This paper is programmatic: it defines the concept of “phantom borders” and describes its heuristic potential. The proposed approach positions itself between structuralist methodologies that postulate stable social and cultural regional structures and deconstructive viewpoints that reject the former, while focusing on the discursive dimension of regions. The paper takes this tension as its point of departure. Viewed from a situational perspective, phantom borders are neither to be understood as immutable structures nor as purely discursive constructions, but rather as an outcome of the interaction between three interwoven levels, which are simultaneously: 1) imagined in mental maps and discourses, 2) experienced and perceived by the respective actors, and 3) shaped by everyday practices and continuously updated and implemented. Phantom borders are context sensitive. We argue that the topic of phantom borders is not only relevant for research on eastern Europe, but also for research in “new area studies” in general.
Grape marc (GPM) is a viticulture by-product that is rich in secondary compounds, including condensed tannins (CT), and is used as a supplement in livestock feeding practices. The aim of this study was to determine whether feeding GPM to lactating dairy cows would alter the milk proteome through changes in nitrogen (N) partitioning. Ten lactating Holstein cows were fed a total mixed ration (TMR) top-dressed with either 1.5 kg dry matter (DM)/cow/day GPM (GPM group; n = 5) or 2.0 kg DM/cow/day of a 50:50 beet pulp: soy hulls mix (control group; n = 5). Characterization of N partitioning and calculation of N partitioning was completed through analysis of plasma urea-N, urine, feces, and milk urea-N. Milk samples were collected for general composition analysis, HPLC quantification of the high abundance milk proteins (including casein isoforms, α-lactalbumin, and β-lactoglobulin) and liquid chromatography tandem mass spectrometry (LC-MS/MS) analysis of the low abundance protein enriched milk fraction. No differences in DMI, N parameters, or calculated N partitioning were observed across treatments. Dietary treatment did not affect milk yield, milk protein or fat content or yield, or the concentrations of high abundance milk proteins quantified by HPLC analysis. Of the 127 milk proteins that were identified by LC-MS/MS analysis, 16 were affected by treatment, including plasma proteins and proteins associated with the blood-milk barrier, suggesting changes in mammary passage. Immunomodulatory proteins, including butyrophilin subfamily 1 member 1A and serum amyloid A protein, were higher in milk from GPM-fed cows. Heightened abundance of bioactive proteins in milk caused by dietary-induced shifts in mammary passage could be a feasible method to enhance the healthfulness of milk for both the milk-fed calf and human consumer. Additionally, the proteome shifts observed in this trial could provide a starting point for the identification of biomarkers suitable for use as indicators of mammary function.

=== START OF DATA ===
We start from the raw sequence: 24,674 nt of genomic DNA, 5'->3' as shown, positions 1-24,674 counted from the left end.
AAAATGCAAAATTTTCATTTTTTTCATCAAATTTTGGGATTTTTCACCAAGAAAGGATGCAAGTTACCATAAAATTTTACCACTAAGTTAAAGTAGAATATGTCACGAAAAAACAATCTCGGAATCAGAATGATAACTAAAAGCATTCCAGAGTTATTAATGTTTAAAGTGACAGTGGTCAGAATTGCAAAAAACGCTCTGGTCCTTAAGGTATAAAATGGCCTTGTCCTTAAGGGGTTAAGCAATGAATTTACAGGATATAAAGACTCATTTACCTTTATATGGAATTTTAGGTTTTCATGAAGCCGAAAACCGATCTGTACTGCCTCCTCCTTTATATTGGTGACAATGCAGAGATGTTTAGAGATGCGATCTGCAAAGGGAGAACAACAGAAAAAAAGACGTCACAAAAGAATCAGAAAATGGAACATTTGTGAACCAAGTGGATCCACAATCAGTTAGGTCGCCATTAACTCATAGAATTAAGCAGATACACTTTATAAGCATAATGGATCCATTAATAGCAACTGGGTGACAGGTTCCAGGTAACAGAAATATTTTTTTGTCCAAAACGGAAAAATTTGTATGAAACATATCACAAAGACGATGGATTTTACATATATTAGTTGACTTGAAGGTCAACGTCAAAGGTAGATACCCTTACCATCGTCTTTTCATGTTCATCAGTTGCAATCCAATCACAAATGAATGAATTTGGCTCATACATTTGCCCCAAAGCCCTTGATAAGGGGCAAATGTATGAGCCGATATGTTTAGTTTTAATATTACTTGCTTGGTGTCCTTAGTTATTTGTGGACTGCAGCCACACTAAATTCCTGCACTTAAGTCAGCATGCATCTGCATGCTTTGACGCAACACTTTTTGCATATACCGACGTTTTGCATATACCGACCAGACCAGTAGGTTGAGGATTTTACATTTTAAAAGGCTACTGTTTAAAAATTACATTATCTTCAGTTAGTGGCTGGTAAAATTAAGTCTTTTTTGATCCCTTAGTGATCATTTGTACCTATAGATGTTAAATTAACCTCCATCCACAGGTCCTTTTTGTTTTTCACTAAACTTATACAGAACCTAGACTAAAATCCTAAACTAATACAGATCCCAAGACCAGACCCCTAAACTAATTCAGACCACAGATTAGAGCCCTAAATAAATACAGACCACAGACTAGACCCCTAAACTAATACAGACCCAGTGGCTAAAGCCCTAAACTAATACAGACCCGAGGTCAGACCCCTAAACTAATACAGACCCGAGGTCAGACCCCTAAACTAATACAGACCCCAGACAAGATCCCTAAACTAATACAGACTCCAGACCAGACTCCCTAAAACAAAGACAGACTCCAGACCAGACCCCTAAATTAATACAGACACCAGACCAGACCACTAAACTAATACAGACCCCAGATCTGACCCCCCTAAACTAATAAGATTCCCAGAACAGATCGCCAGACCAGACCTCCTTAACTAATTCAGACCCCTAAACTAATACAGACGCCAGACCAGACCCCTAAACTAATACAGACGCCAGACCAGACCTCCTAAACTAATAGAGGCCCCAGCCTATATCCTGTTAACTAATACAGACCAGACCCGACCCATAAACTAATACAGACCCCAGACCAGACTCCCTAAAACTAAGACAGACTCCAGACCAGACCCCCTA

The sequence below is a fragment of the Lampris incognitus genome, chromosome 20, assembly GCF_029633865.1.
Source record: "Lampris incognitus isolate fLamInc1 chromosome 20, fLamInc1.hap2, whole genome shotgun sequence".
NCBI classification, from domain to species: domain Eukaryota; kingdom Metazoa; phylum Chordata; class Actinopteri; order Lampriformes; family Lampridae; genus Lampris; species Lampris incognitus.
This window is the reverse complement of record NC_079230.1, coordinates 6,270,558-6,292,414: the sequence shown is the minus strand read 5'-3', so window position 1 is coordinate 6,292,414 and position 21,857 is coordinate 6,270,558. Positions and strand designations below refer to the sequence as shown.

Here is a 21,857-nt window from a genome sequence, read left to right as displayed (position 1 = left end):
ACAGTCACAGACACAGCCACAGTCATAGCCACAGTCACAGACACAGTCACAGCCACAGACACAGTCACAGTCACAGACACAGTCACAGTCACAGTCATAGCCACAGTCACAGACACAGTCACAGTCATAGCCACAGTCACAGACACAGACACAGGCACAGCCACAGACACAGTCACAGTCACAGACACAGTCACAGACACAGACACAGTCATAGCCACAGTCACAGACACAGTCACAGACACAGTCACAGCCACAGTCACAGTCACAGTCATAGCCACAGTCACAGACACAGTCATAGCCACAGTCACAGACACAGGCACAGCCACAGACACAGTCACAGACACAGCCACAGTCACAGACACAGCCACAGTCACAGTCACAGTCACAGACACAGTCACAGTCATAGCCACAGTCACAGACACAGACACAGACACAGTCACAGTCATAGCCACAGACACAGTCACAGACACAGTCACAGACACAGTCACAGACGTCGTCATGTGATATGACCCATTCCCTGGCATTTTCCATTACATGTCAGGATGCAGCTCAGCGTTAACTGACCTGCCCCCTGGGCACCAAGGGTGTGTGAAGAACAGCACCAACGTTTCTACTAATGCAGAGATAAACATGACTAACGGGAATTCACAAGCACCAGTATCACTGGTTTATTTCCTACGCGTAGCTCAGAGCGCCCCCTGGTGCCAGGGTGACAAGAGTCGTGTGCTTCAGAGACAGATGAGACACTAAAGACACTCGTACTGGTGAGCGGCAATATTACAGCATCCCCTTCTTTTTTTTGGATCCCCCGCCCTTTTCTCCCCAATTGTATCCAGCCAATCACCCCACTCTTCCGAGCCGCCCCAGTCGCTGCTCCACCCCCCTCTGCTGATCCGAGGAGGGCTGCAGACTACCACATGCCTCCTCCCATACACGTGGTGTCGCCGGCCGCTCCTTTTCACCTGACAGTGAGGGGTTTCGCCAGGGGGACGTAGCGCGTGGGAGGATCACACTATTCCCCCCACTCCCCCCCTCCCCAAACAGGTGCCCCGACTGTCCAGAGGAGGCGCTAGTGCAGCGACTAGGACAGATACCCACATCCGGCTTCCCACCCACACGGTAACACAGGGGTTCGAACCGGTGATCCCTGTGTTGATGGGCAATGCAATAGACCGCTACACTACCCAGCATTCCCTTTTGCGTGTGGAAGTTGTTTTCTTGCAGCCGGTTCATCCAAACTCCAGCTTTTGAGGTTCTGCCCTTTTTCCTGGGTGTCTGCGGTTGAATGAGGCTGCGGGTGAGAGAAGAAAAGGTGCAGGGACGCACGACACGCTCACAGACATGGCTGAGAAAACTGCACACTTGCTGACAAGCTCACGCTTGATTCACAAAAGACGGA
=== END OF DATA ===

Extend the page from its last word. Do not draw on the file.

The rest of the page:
Four experiments examine how lack of awareness of inequality affect behaviour towards the rich and poor. In Experiment 1, participants who became aware that wealthy individuals donated a smaller percentage of their income switched from rewarding the wealthy to rewarding the poor. In Experiments 2 and 3, participants who played a public goods game – and were assigned incomes reflective of the US income distribution either at random or on merit – punished the poor (for small absolute contributions) and rewarded the rich (for large absolute contributions) when incomes were unknown; when incomes were revealed, participants punished the rich (for their low percentage of income contributed) and rewarded the poor (for their high percentage of income contributed). In Experiment 4, participants provided with public education contributions for five New York school districts levied additional taxes on mostly poorer school districts when incomes were unknown, but targeted wealthier districts when incomes were revealed. These results shed light on how income transparency shapes preferences for equity and redistribution. We discuss implications for policy-makers.
Though used frequently in machine learning, boosted decision trees are largely unused in political science, despite many useful properties. We explain how to use one variant of boosted decision trees, AdaBoosted decision trees (ADTs), for social science predictions. We illustrate their use by examining a well-known political prediction problem, predicting U.S. Supreme Court rulings. We find that our ADT approach outperforms existing predictive models. We also provide two additional examples of the approach, one predicting the onset of civil wars and the other predicting county-level vote shares in U.S. presidential elections.